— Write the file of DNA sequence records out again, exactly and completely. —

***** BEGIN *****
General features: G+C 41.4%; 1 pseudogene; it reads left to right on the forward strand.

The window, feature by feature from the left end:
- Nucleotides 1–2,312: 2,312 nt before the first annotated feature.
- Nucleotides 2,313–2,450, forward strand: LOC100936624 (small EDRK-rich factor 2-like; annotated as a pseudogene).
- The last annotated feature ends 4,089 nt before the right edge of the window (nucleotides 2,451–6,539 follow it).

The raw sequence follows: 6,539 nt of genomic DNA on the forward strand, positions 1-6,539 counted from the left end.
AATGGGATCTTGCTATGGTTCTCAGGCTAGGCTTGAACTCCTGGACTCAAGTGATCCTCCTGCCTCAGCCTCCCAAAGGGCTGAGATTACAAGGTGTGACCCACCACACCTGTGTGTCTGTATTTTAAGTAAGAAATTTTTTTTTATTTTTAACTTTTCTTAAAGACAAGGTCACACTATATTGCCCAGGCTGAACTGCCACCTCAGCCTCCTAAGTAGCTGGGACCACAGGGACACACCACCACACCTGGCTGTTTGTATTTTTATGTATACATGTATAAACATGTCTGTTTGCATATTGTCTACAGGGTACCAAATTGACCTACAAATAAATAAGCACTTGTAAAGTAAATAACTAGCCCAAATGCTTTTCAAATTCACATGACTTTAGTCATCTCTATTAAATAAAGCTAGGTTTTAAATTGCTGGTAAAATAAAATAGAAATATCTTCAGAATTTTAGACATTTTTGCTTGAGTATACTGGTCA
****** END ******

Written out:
General features: G+C 41.4%; 1 pseudogene; it reads left to right on the forward strand.

The window, feature by feature from the left end:
- Nucleotides 1–2,312: 2,312 nt before the first annotated feature.
- Nucleotides 2,313–2,450, forward strand: LOC100936624 (small EDRK-rich factor 2-like; annotated as a pseudogene).
- The last annotated feature ends 4,089 nt before the right edge of the window (nucleotides 2,451–6,539 follow it).

The raw sequence follows: 6,539 nt of genomic DNA on the forward strand, positions 1-6,539 counted from the left end.
AATGGGATCTTGCTATGGTTCTCAGGCTAGGCTTGAACTCCTGGACTCAAGTGATCCTCCTGCCTCAGCCTCCCAAAGGGCTGAGATTACAAGGTGTGACCCACCACACCTGTGTGTCTGTATTTTAAGTAAGAAATTTTTTTTTATTTTTAACTTTTCTTAAAGACAAGGTCACACTATATTGCCCAGGCTGAACTGCCACCTCAGCCTCCTAAGTAGCTGGGACCACAGGGACACACCACCACACCTGGCTGTTTGTATTTTTATGTATACATGTATAAACATGTCTGTTTGCATATTGTCTACAGGGTACCAAATTGACCTACAAATAAATAAGCACTTGTAAAGTAAATAACTAGCCCAAATGCTTTTCAAATTCACATGACTTTAGTCATCTCTATTAAATAAAGCTAGGTTTTAAATTGCTGGTAAAATAAAATAGAAATATCTTCAGAATTTTAGACATTTTTGCTTGAGTATACTGGTCA